In West Texas, only about 40 miles southwest of Carlsbad Caverns, lies a gem of a park that few people outside the state have ever heard of, let alone visited. Guadalupe Mountains National Park contains the southernmost, highest part of the 40-mile-long Guadalupe range. From the highway, the mountains resemble a nearly monolithic wall through the desert. But drive into one of the park entrances, take even a short stroll, and surprises crop up: dramatically contoured canyons, shady glades surrounded by desert scrub, a profusion of wildlife and birds. Some 80 miles of trails can lead the more energetic hiker to Guadalupe Peak, the highest point in Texas (8,749 feet), and mountaintops with scattered but thick conifer forests typical of the Rockies hundreds of miles to the north. The range’s origins may be surprising too: The Guadalupe Mountains were once a reef growing beneath the waters of an ancient inland sea. That same vanished sea spawned the honeycomb of the Carlsbad Caverns.
Pottery, baskets, and spear tips found in the mountains suggest that people first visited the Guadalupe about 12,000 years ago, hunting the camels, mammoths, and other animals that flourished in the wetter climate of the waning Ice Age. When the Spaniards arrived in the Southwest in the mid-16th century, Mescalero Apache periodically camped near the springs at the base of the mountains and climbed to the highlands to hunt and forage. Both the Apache and Europeans spun legends of fabulous caches of gold in these mountains. As American prospectors, settlers, and cavalry pushed west, the Apache made the mountainous areas their bases and fought to ward off encroachers. By the late 1880s, however, virtually all the Indians had been killed or forced onto a reservation.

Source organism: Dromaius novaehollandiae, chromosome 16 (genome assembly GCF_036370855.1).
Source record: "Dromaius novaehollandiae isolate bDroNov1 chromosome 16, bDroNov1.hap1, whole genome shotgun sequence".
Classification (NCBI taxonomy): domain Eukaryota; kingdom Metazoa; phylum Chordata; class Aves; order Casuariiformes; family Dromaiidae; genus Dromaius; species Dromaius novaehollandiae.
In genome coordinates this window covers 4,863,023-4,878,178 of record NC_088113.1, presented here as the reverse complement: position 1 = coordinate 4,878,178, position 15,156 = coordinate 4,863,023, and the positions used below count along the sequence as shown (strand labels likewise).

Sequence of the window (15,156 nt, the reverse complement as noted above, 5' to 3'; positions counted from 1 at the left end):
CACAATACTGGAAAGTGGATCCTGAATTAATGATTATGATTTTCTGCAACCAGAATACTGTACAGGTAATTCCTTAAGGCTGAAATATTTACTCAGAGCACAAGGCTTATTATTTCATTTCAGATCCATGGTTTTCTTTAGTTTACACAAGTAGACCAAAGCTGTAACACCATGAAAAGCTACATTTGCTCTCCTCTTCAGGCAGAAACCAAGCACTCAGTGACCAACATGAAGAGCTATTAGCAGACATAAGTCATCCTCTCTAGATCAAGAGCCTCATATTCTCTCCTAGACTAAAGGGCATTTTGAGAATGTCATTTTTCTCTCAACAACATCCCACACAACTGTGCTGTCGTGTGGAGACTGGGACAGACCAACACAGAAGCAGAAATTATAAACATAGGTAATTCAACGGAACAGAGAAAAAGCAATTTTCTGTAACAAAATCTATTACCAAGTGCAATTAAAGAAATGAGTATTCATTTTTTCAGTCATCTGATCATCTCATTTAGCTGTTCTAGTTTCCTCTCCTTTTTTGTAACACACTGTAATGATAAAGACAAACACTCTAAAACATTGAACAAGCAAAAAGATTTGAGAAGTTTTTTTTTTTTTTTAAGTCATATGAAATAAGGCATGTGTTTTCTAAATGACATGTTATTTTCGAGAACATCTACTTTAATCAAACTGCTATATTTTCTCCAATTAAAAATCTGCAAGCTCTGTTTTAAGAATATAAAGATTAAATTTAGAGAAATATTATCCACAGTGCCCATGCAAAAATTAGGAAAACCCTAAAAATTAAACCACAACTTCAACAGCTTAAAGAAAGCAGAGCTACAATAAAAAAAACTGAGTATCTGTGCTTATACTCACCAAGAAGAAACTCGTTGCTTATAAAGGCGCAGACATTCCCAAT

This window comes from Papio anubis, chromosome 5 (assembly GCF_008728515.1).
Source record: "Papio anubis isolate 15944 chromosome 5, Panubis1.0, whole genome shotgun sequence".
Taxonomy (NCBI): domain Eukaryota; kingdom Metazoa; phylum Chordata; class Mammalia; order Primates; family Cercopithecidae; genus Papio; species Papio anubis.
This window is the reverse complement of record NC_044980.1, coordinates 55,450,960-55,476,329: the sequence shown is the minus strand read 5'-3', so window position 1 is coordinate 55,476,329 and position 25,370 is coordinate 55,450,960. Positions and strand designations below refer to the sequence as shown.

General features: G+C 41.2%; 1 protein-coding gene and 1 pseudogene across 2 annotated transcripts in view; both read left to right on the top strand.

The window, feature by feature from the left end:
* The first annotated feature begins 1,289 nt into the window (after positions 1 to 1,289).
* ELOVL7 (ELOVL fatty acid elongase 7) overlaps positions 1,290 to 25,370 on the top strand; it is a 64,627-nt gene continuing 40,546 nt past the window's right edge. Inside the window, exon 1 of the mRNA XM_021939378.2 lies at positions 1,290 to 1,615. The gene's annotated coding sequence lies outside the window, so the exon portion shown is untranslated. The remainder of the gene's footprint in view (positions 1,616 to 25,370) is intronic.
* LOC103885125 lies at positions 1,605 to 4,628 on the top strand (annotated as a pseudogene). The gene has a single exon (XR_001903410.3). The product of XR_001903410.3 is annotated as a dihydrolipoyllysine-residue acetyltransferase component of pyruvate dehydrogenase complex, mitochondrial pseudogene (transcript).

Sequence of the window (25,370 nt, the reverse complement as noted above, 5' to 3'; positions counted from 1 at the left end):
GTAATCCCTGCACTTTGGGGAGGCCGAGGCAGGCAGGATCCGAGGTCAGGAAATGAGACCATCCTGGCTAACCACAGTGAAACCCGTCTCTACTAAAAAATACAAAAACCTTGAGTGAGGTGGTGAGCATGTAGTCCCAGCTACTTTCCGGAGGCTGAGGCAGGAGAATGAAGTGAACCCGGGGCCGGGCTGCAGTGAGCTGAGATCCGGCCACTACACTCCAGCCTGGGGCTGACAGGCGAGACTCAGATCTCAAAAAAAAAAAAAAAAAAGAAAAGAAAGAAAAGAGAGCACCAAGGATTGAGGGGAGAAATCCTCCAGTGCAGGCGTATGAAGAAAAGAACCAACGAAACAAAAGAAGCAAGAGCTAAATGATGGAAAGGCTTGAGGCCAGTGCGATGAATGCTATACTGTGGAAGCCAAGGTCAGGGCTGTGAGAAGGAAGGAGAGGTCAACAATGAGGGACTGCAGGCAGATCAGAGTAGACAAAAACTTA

The Park was established on 30 September 1972. Donations of ranch lands eventually gave impetus to the park. In 1998 the park acquired 10,000 acres adjacent to its then western boundary, including some 2,000 acres of white gypsum sand dunes and dunes of brick red quartzose, both deposits left by the ancient sea. The Park is 86,416 acres.
The main visitor centre and most visitor activities are located in the Pine Springs-Frijole area, off US 62/180, 55 miles southwest of Carlsbad and 110 miles east of El Paso. For McKittrick Canyon, turn off US 62/180 about seven miles northeast of the main visitor centre, then continue four miles to the parking lot. For Dog Canyon, either hike 12 miles from Pine Springs Campground or drive north on US 62/180, then west on Cty. Rd. 408, and south on N. Mex. 137, about 105 miles total from Pine Springs. Airports: Carlsbad, New Mexico; and El Paso, Texas. Year-round, but spring and fall are best. In spring, the foliage is fresh and, with enough rain, the blossoms abundant. In late October to mid-November, changing leaves provide splashes of red, yellow, and burgundy.
On a day trip, head to the visitor centre and Pine Springs; take at least a short hike. On a second day, visit McKittrick Canyon for a stroll through a hidden oasis. To visit a wilder, more isolated area, where trails take you quickly into the high country, drive about 2.5 hours to re-enter the park at Dog Canyon in the north. Credit: National Geographic.